GRR

The Goodwood Test: McLaren 720S

22nd October 2017
erin_baker_headshot.jpg Erin Baker

Each week our team of experienced senior road testers pick out a new model from the world of innovative, premium and performance badges, and put it through its paces.

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Heritage

While the McLaren badge has been in existence ever since Bruce McLaren decided to turn his hand from race to road cars, the company responsible for the mighty 720S – McLaren Automotive – has only been selling cars since 2011, when the Woking nucleus split, producing this road side of the company (responsible for 80 per cent of group turnover) and McLaren Technology Group, which produces them there racing cars of the Formula 1 type.

The 720S is the first replacement model that McLaren Automotive has produced. It knocks out the entire contents of the Super Series to date which comprised the 650S Coupe and Spider and 675LT. For now, there is only the 720S occupying this bracket within McLaren’s range (there’s the Sports Series below it, with the 570S derivatives, and the Ultimate Series above it, with the forthcoming BP23 hypercar which replaces the P1).

But while all this sounds like model without much heritage, the 720S, and indeed any McLaren, is still fundamentally a car with Bruce at its heart: built around the driver, with clever, innovative engineering at its core.

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Design

As usual, styling is at the fairly bonkers end of the supercar spectrum. Outside, the back has the familiar McLaren swooping rear window and sexy curvaceous tail lights, diffusers, gaps and meshes all working the air frantically away from the car, plus a set of aggressive tail pipes up round the car’s ears. But it’s the front where the changes are most apparent: instead of those familiar flicking headlamps, there’s an LED bar stretching across empty eye sockets where the headlamp should be. As well as a dramatic design, this is all part of one clever aero package to cool the engine, while hollow channels and ducts feed air along the side of the car, along the tops of the doors, and out the back.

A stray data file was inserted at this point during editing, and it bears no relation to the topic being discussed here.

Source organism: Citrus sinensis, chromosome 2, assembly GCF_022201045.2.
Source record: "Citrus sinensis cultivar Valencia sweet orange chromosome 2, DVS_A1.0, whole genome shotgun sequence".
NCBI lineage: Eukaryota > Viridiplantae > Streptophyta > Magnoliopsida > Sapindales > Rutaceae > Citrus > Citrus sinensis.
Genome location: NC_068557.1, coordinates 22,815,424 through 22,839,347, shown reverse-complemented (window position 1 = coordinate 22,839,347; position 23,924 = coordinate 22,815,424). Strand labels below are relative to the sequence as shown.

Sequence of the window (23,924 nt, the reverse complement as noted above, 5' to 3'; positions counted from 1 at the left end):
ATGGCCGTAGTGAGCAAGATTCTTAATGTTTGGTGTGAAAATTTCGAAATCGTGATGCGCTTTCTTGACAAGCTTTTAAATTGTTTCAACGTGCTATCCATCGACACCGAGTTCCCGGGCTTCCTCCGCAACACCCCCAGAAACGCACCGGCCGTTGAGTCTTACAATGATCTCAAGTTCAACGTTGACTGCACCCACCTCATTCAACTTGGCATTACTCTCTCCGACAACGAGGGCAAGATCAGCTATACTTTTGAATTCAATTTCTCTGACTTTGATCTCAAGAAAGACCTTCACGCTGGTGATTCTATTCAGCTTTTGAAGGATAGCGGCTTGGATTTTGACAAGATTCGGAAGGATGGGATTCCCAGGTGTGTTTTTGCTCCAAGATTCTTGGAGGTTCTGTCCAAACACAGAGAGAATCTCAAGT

Those dihedral doors are cut far into the roof, leaving only a skinny structural spine; the resulting glass around the roof, at the rear and in the deep signature windscreen, create excellent all-round visibility for the driver.

Inside, there are echoes of the external McLaren swoops and curves, with different leather sections floating over the top of each other. The best addition to the 720S is the rotating driver display, which folds into a thin screen with a digital readout for speed, gear, revs a la F1. Push a button and it folds up to reveal a full display with the usual infographics.

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Performance

That 720S moniker denotes horsepower (PS): 720, or 710bhp. On the road, it’s crazy fast. My fellow driver on our test route round Goodwood took the car to indecent speeds, only for it to drop down a cog of its own accord to give us even more boost. Those turbos puff and whine and shoot you down the tarmac and into tomorrow before you can count the points on your licence. There’s no way of exploring the possibilities of the power on a public road in the UK.

You can play around with Comfort, Sport and Track settings for both the powertrain and chassis, which is a really smart division of choice: you might want more oomph from the engine, but comfy suspension, for example, on an open but undulating country road.

The brakes are fantastic and the carbon-fibre monocoque gives the driver everything you’d expect from the men in Woking: a supple chassis, pin-sharp through the corners, rigid but light. In terms of performance, there really isn’t a box this car doesn’t tick.

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Passion

McLaren Automotive HQ in Woking is a very strange, futuristic building; purposefully sterile, full of bright lights and white walls, mind-boggling technology and clever men in white coats. All of which informs the cars, for sure, but then you throw into the mix the history of McLaren, the raw passion of men like Bruce McLaren and Ron Dennis, and you have a unique mixture on your hands for a very British brand. McLarens seem to manage to provide both intellectual driving experiences and full-throated bloody roars of excitement. You can imagine the perfect customer being a top neurosurgeon: precise, careful, startlingly clever, but seeking constant adrenalin rushes. He or she would probably have the salary for one of these, too.

Price: from £218,020 

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  • 720S

  • The Goodwood Test

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